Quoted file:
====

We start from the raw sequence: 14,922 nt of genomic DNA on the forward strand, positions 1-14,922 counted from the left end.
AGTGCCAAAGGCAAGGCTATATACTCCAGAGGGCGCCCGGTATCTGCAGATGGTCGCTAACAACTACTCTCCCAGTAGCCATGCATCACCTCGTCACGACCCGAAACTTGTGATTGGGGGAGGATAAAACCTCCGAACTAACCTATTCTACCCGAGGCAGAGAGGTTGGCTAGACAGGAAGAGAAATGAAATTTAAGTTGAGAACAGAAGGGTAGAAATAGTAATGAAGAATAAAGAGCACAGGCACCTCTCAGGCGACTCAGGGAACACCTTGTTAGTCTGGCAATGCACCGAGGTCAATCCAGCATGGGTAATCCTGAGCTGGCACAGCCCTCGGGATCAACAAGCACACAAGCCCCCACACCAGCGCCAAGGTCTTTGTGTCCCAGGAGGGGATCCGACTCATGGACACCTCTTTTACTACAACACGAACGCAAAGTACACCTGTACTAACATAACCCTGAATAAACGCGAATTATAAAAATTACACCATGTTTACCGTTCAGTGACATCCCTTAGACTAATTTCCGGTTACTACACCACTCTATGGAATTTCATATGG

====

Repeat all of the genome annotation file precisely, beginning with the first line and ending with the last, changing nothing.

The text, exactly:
We start from the raw sequence: 14,922 nt of genomic DNA on the forward strand, positions 1-14,922 counted from the left end.
AGTGCCAAAGGCAAGGCTATATACTCCAGAGGGCGCCCGGTATCTGCAGATGGTCGCTAACAACTACTCTCCCAGTAGCCATGCATCACCTCGTCACGACCCGAAACTTGTGATTGGGGGAGGATAAAACCTCCGAACTAACCTATTCTACCCGAGGCAGAGAGGTTGGCTAGACAGGAAGAGAAATGAAATTTAAGTTGAGAACAGAAGGGTAGAAATAGTAATGAAGAATAAAGAGCACAGGCACCTCTCAGGCGACTCAGGGAACACCTTGTTAGTCTGGCAATGCACCGAGGTCAATCCAGCATGGGTAATCCTGAGCTGGCACAGCCCTCGGGATCAACAAGCACACAAGCCCCCACACCAGCGCCAAGGTCTTTGTGTCCCAGGAGGGGATCCGACTCATGGACACCTCTTTTACTACAACACGAACGCAAAGTACACCTGTACTAACATAACCCTGAATAAACGCGAATTATAAAAATTACACCATGTTTACCGTTCAGTGACATCCCTTAGACTAATTTCCGGTTACTACACCACTCTATGGAATTTCATATGG